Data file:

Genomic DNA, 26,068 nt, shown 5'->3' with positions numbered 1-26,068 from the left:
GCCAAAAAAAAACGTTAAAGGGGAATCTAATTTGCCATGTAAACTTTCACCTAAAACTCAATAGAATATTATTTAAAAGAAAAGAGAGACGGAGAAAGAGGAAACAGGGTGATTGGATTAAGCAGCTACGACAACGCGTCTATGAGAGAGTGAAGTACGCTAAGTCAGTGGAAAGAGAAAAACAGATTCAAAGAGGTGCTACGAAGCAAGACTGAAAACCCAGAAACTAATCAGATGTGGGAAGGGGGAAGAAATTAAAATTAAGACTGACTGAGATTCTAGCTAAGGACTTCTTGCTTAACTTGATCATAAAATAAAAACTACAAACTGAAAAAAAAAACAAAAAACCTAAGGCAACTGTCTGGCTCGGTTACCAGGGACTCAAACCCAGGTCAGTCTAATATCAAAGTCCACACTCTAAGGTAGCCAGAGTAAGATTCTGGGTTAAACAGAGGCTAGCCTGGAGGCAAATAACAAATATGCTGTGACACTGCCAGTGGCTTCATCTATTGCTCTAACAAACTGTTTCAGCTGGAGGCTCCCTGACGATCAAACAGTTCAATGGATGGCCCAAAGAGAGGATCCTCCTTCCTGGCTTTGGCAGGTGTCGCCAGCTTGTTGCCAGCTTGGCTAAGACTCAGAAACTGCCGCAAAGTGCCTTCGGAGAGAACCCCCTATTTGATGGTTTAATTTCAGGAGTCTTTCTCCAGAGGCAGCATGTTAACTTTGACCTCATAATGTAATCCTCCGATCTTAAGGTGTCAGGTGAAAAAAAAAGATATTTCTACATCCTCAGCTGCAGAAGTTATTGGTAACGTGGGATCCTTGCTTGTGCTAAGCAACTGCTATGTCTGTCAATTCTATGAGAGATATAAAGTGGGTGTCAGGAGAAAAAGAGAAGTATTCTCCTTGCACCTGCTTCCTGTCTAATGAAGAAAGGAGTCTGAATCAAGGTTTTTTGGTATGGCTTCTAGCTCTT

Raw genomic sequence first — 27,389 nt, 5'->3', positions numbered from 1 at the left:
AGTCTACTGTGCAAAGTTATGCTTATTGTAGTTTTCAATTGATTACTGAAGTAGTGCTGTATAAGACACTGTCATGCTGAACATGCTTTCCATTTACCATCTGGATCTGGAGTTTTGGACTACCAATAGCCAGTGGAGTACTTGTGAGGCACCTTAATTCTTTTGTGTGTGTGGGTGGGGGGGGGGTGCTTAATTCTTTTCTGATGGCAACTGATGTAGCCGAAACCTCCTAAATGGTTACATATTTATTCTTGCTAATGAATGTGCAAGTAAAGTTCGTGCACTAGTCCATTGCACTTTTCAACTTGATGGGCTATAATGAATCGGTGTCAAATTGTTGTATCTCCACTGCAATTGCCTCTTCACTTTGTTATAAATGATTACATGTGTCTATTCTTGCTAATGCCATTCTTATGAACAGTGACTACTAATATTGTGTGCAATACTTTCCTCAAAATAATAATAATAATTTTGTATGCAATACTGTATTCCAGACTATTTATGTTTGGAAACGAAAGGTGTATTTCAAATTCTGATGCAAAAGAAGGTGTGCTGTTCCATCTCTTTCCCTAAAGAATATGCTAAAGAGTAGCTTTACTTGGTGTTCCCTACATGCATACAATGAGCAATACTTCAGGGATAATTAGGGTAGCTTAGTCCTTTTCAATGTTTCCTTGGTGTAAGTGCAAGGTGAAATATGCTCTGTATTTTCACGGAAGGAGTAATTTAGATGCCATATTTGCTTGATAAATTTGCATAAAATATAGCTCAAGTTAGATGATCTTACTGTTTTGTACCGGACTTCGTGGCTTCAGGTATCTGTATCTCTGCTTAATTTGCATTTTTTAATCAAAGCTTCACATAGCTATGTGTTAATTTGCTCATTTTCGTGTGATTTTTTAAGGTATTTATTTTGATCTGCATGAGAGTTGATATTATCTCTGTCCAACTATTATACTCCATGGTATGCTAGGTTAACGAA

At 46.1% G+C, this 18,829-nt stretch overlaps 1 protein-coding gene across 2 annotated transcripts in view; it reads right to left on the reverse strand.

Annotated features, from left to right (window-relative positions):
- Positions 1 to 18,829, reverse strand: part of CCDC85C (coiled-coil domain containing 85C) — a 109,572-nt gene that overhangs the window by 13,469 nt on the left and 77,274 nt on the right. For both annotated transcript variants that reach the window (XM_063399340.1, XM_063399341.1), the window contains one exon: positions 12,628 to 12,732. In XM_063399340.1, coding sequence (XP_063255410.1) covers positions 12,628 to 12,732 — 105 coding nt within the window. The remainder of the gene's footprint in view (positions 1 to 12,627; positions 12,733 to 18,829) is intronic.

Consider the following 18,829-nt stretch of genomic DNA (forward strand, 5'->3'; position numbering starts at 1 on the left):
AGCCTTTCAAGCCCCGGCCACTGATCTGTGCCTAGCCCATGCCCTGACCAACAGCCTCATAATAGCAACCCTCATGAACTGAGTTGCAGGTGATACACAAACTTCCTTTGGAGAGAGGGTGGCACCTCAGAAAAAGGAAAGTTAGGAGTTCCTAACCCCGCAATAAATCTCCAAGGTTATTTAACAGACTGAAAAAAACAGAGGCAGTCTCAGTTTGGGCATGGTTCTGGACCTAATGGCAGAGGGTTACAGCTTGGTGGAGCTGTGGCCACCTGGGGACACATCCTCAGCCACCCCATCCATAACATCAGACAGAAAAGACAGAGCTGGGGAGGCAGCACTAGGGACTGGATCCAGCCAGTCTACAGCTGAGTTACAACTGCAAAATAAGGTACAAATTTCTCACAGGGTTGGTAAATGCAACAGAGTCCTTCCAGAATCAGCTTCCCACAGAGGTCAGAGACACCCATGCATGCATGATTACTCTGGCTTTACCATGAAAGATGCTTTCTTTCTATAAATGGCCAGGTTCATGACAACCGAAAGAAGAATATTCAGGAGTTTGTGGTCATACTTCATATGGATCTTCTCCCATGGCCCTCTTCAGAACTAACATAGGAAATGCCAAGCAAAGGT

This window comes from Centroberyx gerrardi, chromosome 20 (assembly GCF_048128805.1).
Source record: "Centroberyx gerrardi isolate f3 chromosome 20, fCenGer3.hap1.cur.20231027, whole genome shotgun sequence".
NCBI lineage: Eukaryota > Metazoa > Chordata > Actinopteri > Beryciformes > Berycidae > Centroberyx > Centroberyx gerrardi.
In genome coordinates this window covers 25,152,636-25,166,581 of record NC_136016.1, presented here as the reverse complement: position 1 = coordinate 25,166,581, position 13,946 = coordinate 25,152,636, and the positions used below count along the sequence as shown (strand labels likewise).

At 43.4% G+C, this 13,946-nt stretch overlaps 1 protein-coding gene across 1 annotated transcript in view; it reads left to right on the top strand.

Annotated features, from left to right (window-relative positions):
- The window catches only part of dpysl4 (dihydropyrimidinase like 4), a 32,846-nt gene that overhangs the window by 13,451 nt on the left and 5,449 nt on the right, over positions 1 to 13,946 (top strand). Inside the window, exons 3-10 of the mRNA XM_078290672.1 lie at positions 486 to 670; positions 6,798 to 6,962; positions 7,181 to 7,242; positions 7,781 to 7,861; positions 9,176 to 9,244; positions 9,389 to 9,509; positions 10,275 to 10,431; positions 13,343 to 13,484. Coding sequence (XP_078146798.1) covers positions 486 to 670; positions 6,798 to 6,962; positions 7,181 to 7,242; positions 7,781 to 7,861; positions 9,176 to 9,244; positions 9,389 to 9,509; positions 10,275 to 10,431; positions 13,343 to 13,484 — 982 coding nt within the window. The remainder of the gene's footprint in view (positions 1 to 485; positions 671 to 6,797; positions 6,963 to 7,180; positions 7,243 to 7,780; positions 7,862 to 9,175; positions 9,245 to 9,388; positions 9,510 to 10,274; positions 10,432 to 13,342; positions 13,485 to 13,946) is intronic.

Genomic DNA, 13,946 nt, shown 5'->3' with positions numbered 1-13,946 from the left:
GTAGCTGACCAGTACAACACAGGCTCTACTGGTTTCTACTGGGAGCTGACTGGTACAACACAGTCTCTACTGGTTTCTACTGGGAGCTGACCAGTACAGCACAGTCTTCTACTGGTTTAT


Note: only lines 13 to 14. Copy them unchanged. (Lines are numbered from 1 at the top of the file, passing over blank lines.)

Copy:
In genome coordinates this window covers 25,152,636-25,166,581 of record NC_136016.1, presented here as the reverse complement: position 1 = coordinate 25,166,581, position 13,946 = coordinate 25,152,636, and the positions used below count along the sequence as shown (strand labels likewise).

At 43.4% G+C, this 13,946-nt stretch overlaps 1 protein-coding gene across 1 annotated transcript in view; it reads left to right on the top strand.